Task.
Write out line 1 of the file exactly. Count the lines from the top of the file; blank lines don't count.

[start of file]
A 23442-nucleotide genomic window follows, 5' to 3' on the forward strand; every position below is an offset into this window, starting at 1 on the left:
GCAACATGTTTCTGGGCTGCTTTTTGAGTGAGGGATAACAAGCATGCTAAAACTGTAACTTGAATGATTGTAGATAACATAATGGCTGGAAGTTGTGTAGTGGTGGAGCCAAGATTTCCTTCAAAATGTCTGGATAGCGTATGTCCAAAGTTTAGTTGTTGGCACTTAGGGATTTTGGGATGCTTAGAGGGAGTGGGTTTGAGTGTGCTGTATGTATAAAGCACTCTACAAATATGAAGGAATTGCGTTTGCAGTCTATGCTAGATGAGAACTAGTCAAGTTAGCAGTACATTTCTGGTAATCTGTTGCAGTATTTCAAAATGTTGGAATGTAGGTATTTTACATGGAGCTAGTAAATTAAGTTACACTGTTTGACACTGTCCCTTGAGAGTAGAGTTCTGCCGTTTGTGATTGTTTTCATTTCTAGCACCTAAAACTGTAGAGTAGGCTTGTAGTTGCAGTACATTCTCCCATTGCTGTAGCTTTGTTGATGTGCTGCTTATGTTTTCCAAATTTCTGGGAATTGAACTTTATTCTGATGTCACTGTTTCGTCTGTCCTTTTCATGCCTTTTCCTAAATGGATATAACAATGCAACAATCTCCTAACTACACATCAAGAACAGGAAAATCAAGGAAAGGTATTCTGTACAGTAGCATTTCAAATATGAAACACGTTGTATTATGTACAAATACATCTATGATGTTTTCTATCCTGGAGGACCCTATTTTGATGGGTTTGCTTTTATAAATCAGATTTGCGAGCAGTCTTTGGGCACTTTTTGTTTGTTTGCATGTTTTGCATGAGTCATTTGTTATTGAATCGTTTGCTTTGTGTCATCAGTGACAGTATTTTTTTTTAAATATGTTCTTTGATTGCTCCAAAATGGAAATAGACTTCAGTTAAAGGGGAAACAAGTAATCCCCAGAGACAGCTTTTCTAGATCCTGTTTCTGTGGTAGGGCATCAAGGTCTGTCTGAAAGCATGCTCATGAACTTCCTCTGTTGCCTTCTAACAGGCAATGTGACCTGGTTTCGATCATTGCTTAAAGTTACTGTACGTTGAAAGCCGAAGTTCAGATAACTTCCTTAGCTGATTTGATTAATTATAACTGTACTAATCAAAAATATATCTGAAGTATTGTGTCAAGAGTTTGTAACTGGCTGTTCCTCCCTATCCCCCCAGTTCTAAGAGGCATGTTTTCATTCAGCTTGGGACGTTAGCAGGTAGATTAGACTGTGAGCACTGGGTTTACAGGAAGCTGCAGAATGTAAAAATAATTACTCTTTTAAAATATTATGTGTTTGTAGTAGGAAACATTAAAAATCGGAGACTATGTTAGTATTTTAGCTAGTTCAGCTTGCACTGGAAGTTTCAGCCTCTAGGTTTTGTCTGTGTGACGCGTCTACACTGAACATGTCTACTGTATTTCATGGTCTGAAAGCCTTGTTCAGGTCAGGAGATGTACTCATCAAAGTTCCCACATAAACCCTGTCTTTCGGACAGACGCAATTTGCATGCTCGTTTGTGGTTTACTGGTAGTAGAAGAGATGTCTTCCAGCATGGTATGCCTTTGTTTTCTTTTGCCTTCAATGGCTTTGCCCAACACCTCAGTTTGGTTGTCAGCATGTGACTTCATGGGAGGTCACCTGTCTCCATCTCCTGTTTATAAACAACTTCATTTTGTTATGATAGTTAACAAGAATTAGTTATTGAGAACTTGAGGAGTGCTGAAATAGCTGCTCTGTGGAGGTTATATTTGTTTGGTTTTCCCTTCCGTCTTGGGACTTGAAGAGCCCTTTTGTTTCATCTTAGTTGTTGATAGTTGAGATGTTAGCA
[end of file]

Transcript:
A 23442-nucleotide genomic window follows, 5' to 3' on the forward strand; every position below is an offset into this window, starting at 1 on the left: